At least, that’s the best educated guess from observers of the city’s real estate market. Like the controversial issue of foreign ownership, there is no data available on the phenomenon.
“The combination of very, very high house prices means that you have generations, whether it’s parents or the grandparents, who have a whole bunch of house equity,” said Tsur Somerville, a professor at the University of British Columbia’s Sauder School of Business.
“You’ve got kids for whom it is, given the incomes here, difficult to [save].”
In 2012, Vancouver’s median income was $71,140, according to Statistics Canada. Calgary, Edmonton, Toronto and Montreal all had higher median incomes.
Chris Catliff, CEO of BlueShore Financial in North Vancouver, said his credit union has seen an increase in the number of parents who want to use the equity in their homes to help their children buy into a detached-home neighbourhood.
According to Catliff, the trend is linked to an increase in wealthy immigrant buyers who are buying homes as an investment, which has helped push prices up. Meanwhile, homeowners over the age of 55 who purchased homes in the 1970s or ’80s have seen a steep rise in their home equity.
They are now increasingly using that equity to help their children buy a house, Catliff said.
“The desire of parents is often to get their children and grandchildren into [detached-home] neighbourhoods, with great schools, and near them,” he said.
Paul Eviston, a realtor who specializes in East Vancouver, said he has seen more parents helping children buy real estate over the past two years. Houses on the city’s traditionally lower-priced east side are now regularly listed at over $1 million.
“If you think about it now, to get into a reasonable detached home on a full city lot, your price point is about $1.3 million,” Eviston said.
That means the buyer would have to come up with $325,000 just for the down payment.
“If someone’s coming out of a townhouse that’s worth maybe $700,000 and they’re going up $600,000, they’re going to have some of that equity but they’re probably going to need around $100,000 to make the jump.”
That gift from the parent effectively lowers the home price, meaning that a $1 million home would get knocked down to $750,000 if the purchaser got a gift of $250,000 for a down payment from his or her parent.
“As long as the parents are gifting the money, it’s not calculated into their total debt service ratio,” Eviston said.
Many of the younger couples he sees buying houses worth over $1 million have high dual incomes, in the $300,000 range, and so can afford the hefty monthly mortgage payments.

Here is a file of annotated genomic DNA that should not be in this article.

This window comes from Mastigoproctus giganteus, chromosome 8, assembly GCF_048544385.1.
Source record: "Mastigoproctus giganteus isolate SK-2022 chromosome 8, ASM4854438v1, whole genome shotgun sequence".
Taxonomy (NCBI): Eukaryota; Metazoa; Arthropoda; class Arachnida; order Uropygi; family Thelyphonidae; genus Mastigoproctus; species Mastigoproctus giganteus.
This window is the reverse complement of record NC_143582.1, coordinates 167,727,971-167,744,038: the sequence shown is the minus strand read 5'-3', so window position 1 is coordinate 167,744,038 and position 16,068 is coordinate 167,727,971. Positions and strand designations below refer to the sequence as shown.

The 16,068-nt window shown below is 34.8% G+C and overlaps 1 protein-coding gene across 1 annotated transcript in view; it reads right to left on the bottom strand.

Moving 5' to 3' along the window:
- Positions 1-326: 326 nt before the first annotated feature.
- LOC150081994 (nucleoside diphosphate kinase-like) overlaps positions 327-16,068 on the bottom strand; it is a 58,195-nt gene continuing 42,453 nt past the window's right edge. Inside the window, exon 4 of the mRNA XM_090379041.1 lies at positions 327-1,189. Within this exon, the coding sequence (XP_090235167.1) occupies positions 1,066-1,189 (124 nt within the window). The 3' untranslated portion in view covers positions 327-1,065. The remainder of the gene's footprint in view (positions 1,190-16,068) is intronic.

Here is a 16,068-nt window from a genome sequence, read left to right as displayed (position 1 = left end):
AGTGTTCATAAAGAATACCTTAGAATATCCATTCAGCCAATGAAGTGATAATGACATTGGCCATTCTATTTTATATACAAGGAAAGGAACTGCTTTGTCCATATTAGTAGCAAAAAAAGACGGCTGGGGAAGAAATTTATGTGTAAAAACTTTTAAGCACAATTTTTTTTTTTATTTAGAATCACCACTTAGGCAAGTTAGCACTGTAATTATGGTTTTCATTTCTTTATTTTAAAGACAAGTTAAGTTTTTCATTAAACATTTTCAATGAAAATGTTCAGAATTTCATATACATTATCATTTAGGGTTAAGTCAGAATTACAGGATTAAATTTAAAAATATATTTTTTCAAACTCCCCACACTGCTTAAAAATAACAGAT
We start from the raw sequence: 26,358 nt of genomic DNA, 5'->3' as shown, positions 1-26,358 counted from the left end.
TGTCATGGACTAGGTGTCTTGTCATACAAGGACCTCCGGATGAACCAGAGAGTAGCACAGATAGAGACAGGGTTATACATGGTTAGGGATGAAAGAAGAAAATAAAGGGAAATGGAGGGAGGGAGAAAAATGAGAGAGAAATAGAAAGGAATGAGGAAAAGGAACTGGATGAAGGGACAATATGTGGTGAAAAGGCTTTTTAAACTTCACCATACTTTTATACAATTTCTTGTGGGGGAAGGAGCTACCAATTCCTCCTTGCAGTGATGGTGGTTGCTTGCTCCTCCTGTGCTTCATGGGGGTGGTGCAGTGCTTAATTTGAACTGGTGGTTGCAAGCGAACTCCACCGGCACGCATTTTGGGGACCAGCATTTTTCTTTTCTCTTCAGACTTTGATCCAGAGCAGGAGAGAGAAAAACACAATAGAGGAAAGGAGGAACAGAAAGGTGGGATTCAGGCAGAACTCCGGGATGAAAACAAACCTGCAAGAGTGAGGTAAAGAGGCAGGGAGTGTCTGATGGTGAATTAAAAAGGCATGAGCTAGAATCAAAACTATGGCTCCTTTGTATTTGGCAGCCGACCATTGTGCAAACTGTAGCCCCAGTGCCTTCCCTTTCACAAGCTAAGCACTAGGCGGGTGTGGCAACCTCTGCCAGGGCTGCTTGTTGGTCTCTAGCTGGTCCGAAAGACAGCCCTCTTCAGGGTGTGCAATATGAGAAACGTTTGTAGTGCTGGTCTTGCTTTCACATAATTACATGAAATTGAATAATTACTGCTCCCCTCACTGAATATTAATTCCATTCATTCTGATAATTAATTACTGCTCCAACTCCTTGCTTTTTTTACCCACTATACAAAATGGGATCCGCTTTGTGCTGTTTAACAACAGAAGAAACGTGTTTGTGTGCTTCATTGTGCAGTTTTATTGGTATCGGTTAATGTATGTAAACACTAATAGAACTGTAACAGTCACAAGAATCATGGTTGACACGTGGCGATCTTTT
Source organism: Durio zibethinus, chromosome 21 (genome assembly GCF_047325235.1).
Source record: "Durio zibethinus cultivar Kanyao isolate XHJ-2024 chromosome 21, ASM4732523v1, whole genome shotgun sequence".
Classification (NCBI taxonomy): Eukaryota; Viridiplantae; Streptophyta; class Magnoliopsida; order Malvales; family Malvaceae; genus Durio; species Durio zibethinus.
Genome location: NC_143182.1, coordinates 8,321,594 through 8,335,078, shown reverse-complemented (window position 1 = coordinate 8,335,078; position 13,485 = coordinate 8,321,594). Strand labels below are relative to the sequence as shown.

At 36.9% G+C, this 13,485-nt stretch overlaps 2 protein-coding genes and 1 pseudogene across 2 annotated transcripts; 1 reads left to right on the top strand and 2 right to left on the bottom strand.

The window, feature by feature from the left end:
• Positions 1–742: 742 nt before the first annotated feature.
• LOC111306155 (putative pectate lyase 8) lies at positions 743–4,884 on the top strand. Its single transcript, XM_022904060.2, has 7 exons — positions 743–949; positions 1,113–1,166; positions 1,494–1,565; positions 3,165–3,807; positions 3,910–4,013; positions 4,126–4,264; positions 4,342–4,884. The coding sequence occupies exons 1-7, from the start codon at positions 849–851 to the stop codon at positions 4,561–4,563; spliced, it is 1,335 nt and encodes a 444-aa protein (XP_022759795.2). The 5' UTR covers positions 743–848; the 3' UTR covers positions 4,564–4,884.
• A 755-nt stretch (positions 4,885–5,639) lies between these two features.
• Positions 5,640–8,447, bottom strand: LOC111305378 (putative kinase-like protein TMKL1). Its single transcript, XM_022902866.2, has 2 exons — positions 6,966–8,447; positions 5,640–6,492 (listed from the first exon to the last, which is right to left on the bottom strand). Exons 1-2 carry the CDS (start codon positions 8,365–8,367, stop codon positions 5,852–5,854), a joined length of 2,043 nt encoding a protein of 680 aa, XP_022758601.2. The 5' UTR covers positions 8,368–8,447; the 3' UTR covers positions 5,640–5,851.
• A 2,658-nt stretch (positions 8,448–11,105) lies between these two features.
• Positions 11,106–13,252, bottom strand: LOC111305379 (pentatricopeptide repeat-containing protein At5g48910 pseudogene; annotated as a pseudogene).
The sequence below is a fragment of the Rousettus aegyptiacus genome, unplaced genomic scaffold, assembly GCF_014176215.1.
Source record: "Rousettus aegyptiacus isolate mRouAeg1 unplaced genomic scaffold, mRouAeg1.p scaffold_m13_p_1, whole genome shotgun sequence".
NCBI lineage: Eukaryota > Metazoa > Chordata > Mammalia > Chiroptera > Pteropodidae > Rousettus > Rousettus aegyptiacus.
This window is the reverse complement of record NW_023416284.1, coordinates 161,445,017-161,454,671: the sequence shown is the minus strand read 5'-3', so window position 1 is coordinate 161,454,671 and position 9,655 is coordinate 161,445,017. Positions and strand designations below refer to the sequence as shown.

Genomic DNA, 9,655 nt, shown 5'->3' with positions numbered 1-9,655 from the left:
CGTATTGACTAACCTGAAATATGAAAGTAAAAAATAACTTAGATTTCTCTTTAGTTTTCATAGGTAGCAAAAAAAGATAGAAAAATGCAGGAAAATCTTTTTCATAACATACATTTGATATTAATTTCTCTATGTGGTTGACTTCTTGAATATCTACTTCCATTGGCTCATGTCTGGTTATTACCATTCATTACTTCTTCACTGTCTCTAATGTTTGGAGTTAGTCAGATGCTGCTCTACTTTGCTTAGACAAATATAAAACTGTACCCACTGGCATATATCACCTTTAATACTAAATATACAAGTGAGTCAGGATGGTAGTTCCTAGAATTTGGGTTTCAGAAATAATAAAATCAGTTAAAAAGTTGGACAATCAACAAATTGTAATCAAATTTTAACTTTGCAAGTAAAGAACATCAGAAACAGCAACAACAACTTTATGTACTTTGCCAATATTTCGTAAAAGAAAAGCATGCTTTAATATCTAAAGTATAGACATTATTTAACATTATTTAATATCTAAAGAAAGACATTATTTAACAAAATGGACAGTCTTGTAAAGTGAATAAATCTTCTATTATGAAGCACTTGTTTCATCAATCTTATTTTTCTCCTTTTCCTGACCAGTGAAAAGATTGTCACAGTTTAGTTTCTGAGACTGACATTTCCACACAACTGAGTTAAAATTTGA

That’s why RBC’s quarterly affordability index for Vancouver is perennially shocking but doesn’t tell the whole story, said Ryan Berlin, director of Vancouver research firm Urban Futures.
RBC’s housing affordability index for November showed that it would take 83% of gross household income to afford a detached home in Vancouver, compared to 56.3% in Toronto. In a March 3 report, RBC said Vancouver home prices are a drag on the overall housing affordability for the province.
“What we are increasingly inclined to do is not [compare] incomes to price but incomes to payments,” said Berlin. “[Banks] won’t lend to you if you’re spending more than 44% of your gross income each month servicing debt. That includes your mortgage.”
To get more detail on this trend, Urban Futures has ordered custom data from Statistics Canada – but the firm doesn’t expect to receive the data for several months. The Canada Mortgage and Housing Corp. has identified the issue for future study.
“The boomers are the wealthiest generation in history, and they have savings, they have other assets,” Berlin said.
In a 2014 speech to the Urban Development Institue, condo marketer Bob Rennie said wealth transfer between generations is increasing and will help to keep real estate demand in Vancouver strong.
Wealth transfer is part of the equation keeping detached-house prices in Vancouver very high, Somerville said. But there are also many other factors, such as scarcity of detached homes, pressure on the region’s land base and immigration trends.
As for Vancouver residents who make much less than $300,000 and can’t rely on help from their parents? Well, buying a house in Port Coquitlam instead of Vancouver isn’t the worst thing in the world, Somerville said.
“Are we creating a real divide between the haves and the have-nots?” Berlin asked. “Before we answer that question we should have more data.”